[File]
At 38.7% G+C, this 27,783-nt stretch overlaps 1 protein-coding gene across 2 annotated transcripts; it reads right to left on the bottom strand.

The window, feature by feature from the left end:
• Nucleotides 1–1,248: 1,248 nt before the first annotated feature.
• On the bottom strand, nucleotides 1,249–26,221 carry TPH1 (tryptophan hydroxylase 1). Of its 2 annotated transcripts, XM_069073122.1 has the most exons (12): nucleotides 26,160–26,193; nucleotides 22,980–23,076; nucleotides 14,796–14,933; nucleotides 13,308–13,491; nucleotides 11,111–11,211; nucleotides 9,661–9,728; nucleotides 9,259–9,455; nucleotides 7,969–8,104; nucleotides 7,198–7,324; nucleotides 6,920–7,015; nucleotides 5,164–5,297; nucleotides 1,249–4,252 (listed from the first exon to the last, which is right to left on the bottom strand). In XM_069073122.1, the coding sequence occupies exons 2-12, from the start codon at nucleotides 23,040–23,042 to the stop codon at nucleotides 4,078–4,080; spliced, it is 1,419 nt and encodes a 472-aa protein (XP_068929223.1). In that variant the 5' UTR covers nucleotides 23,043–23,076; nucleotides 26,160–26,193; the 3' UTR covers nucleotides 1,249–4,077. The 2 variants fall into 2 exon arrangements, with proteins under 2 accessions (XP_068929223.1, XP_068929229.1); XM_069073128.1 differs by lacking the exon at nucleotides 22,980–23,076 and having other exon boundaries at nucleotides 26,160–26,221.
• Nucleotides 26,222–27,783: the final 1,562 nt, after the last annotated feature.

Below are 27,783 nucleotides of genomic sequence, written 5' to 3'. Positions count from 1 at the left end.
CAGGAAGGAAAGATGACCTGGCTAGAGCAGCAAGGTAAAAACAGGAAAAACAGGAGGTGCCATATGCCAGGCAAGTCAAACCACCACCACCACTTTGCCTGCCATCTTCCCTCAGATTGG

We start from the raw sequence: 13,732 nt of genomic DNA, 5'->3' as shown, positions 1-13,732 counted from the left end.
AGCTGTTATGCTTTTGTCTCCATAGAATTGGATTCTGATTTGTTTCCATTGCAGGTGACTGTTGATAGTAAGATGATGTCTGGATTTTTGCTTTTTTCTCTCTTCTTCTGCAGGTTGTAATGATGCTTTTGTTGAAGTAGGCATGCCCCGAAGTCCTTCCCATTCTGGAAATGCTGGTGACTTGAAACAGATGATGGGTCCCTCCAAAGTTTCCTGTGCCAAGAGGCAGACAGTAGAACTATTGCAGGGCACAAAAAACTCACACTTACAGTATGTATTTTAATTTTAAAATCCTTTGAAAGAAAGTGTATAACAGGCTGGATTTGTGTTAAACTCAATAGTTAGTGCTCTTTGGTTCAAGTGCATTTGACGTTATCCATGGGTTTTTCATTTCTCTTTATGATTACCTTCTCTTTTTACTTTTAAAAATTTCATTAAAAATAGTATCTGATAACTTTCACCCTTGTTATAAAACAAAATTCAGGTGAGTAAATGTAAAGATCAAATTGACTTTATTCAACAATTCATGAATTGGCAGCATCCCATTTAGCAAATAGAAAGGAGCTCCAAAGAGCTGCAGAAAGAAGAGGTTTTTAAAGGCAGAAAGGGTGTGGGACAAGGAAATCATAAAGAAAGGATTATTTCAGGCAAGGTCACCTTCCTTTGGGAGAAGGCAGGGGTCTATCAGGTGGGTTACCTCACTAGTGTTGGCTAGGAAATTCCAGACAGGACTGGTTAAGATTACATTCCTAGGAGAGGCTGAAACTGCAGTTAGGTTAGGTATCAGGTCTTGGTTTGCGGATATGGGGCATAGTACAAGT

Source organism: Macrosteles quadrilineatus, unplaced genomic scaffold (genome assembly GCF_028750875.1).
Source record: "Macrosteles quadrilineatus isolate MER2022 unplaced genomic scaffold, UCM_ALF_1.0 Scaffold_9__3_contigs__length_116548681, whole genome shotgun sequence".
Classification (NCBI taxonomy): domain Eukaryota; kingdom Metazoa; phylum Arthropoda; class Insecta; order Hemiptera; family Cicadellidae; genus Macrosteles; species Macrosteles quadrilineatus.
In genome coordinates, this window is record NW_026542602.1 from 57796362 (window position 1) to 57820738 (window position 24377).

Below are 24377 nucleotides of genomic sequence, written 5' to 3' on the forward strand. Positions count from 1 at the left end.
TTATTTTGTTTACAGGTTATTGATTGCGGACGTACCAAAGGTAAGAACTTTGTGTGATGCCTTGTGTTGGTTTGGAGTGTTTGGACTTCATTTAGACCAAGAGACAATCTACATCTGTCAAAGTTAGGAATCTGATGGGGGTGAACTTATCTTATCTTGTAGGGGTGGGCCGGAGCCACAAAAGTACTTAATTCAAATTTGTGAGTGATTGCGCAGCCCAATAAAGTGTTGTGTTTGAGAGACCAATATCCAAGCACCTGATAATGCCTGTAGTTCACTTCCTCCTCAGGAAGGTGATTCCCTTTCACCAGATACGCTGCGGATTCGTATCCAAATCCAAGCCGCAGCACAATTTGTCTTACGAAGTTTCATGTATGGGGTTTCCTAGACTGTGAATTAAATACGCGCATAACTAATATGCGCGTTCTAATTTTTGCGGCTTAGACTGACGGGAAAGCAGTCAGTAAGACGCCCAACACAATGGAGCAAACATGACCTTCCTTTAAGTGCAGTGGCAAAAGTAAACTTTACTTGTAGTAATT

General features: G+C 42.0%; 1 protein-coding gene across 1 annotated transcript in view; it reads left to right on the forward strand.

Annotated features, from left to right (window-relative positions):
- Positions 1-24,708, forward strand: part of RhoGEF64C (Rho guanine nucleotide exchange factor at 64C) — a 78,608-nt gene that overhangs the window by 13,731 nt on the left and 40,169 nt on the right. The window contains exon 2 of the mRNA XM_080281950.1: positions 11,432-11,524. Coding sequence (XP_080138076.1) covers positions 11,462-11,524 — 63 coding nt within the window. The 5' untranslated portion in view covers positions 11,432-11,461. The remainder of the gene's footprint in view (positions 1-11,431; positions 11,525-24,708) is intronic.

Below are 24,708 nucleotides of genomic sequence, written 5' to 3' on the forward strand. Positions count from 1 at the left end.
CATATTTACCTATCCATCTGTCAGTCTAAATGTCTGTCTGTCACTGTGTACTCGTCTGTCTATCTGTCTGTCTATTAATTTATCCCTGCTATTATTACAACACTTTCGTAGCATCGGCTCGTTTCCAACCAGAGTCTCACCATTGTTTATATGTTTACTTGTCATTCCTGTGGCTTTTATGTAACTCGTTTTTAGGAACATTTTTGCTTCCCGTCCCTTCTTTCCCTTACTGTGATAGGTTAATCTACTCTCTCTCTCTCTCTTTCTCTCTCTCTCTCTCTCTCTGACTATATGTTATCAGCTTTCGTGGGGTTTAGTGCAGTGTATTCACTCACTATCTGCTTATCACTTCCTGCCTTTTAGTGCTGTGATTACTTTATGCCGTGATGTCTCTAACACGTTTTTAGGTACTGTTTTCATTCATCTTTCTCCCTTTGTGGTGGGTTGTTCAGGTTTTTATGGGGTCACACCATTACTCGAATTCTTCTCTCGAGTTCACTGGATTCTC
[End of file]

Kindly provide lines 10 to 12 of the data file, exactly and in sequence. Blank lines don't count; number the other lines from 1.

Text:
Source organism: Macrosteles quadrilineatus, unplaced genomic scaffold (genome assembly GCF_028750875.1).
Source record: "Macrosteles quadrilineatus isolate MER2022 unplaced genomic scaffold, UCM_ALF_1.0 Scaffold_9__3_contigs__length_116548681, whole genome shotgun sequence".
Classification (NCBI taxonomy): domain Eukaryota; kingdom Metazoa; phylum Arthropoda; class Insecta; order Hemiptera; family Cicadellidae; genus Macrosteles; species Macrosteles quadrilineatus.